“discourage the voluntary exchange of information”) with H-W Tech., 2012 WL 3650597 at *7
(finding this factor weighed against striking all infringement contentions, in part because the
patentee had “attempted to address any deficiencies through supplemental infringement
Absent Striking Rockstar’s Infringement Contentions, There Is Significant
Risk Of Unfair Prejudice To Google.
Rockstar’s failure to put Google on adequate notice of the claims against it has caused
Google significant prejudice. For example, Rockstar’s refusal to point out what specifically in
Google’s systems Rockstar contends meet the “user preference input” and “user preference data”
limitations, as described above, has prejudiced Google throughout the claim construction
process. The parties proposed differing claim constructions for these claim terms, but Google
never received an adequate disclosure of what Rockstar contends falls within the scope of those
claims. That is precisely the prejudice that the disclosure requirements in the Patent Rules are
intended to avoid. Similarly, Google has produced and is working to produce all “relevant”
documents as required by the Discovery Order. But it is hampered in doing so by Rockstar’s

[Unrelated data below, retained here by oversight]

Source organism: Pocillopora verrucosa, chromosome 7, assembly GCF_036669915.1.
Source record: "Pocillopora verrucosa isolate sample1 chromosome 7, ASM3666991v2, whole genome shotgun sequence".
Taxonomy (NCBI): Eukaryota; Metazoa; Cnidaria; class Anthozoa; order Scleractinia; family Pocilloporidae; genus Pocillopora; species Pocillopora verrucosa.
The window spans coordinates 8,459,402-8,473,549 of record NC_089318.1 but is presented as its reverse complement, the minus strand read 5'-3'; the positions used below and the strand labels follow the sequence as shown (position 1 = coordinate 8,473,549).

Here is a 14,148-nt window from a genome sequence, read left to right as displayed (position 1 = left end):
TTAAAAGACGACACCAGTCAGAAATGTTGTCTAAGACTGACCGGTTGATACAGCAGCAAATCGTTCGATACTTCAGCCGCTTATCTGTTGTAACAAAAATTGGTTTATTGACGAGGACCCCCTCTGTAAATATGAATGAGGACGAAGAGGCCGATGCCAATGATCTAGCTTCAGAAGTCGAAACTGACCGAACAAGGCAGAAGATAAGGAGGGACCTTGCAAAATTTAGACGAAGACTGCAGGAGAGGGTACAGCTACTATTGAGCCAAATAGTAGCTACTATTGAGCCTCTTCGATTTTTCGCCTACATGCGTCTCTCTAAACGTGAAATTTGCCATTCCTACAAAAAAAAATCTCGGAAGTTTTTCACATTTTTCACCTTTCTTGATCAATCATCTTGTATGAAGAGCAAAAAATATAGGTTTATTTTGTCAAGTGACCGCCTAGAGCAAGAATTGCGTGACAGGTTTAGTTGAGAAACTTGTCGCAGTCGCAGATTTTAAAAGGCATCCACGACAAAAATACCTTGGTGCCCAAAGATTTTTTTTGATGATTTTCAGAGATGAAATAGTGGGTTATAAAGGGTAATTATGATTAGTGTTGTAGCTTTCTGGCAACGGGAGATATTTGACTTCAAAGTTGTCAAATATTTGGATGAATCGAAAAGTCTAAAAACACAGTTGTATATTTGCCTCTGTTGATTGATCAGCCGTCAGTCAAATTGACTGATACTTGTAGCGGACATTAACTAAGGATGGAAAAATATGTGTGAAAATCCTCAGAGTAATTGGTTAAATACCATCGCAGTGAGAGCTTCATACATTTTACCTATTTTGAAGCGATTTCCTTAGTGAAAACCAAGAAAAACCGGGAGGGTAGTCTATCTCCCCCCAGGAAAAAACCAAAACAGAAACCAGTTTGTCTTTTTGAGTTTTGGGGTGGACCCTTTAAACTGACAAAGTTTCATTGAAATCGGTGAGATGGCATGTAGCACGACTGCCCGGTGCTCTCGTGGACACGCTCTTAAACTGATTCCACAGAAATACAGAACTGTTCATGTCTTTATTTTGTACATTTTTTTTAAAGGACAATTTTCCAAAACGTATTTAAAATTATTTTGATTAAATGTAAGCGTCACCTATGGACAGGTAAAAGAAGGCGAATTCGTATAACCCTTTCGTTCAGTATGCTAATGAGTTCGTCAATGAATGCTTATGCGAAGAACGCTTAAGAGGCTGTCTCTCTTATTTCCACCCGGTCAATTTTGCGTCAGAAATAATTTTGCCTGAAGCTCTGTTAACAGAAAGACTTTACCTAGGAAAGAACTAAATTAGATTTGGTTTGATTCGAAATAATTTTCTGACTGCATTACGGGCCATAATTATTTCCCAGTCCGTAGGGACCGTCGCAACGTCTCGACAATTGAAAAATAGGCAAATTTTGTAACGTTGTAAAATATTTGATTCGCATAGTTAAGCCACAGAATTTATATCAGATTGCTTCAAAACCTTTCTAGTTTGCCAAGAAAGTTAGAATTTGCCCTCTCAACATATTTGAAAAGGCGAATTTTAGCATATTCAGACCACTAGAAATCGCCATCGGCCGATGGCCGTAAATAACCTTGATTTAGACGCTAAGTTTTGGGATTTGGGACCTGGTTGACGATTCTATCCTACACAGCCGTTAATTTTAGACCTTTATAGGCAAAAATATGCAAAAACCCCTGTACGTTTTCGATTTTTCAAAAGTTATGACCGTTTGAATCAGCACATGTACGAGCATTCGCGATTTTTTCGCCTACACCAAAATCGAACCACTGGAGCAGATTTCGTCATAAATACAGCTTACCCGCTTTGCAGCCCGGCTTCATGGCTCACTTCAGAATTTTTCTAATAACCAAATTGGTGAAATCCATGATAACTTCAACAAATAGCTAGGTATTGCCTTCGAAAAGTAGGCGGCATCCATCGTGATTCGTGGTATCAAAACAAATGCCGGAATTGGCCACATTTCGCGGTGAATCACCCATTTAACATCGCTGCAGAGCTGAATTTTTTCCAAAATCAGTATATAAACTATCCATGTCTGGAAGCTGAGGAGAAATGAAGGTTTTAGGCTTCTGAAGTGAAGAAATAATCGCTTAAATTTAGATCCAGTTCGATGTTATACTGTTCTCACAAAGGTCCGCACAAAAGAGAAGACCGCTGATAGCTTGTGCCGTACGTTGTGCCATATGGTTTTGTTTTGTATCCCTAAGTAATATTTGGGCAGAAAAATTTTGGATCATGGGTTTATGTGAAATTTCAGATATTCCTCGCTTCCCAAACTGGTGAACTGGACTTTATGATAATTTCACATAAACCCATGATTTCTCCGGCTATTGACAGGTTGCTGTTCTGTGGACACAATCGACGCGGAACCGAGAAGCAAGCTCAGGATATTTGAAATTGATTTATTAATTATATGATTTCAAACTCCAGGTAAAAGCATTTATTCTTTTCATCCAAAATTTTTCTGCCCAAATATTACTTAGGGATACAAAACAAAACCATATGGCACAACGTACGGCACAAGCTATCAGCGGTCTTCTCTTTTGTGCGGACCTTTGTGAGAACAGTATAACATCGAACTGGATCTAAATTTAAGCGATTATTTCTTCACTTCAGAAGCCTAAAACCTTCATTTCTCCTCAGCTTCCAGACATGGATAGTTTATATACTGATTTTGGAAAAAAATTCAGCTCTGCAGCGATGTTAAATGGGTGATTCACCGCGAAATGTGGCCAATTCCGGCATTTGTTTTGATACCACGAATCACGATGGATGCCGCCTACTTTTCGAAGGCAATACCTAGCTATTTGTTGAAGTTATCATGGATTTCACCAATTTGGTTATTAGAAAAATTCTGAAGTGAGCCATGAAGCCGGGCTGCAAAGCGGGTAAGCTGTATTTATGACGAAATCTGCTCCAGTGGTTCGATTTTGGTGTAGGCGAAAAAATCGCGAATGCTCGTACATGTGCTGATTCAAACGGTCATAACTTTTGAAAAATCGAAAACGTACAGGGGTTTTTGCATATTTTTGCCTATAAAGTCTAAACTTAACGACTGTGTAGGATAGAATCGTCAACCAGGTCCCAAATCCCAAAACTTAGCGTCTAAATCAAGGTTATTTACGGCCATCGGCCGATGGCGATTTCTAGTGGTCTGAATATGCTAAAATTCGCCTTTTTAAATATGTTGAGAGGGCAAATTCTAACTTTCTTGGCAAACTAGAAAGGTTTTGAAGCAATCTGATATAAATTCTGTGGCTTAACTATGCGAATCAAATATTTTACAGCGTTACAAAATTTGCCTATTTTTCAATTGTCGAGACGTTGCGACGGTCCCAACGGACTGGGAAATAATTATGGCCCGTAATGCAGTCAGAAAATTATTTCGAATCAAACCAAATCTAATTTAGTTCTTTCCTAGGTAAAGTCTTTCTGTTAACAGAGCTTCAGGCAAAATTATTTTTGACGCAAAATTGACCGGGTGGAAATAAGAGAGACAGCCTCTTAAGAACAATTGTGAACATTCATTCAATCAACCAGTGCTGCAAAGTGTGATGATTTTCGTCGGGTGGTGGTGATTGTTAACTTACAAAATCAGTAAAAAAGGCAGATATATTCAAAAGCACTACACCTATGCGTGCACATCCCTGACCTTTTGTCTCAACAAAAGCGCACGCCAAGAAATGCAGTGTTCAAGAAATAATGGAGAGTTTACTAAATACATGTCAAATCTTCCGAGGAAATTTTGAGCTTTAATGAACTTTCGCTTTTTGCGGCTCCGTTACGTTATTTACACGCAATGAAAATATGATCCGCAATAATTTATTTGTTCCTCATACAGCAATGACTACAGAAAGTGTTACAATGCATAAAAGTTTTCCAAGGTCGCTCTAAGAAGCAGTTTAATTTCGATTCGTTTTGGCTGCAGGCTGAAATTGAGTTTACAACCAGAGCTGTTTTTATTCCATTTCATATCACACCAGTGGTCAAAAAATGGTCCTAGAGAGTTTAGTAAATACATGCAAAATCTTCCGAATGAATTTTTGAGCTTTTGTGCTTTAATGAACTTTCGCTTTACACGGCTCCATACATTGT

failure to articulate clearly what is accused. This inevitably means that the parties will disagree
as to whether Google has completed its discovery obligations, necessitating expending time and
resources on meet and confers and potential motion practice. More generally, Google still does
not have the core information it needs in order to build a defense against Rockstar’s allegations
of infringement. See Connectel, 391 F. Supp. 2d at 528; see also Linex Techs., Inc., 628 F. Supp.
at 711-12 (noting that non-detailed, non-product-specific infringement contentions prevent
defendants from building their defenses).
The opening claim construction brief is due on
September 16, 2014; the deadline to substantially complete document production is September
16, 2014; the Markman hearing is set for October 28, 2014; and jury selection is set for June 8,
2015. (Dkt. No. 68.) From the date that the parties are required to substantially complete their
document productions, they will have less than four months to complete depositions before the
close of fact discovery.
Under this tight schedule, Rockstar’s deliberate omissions have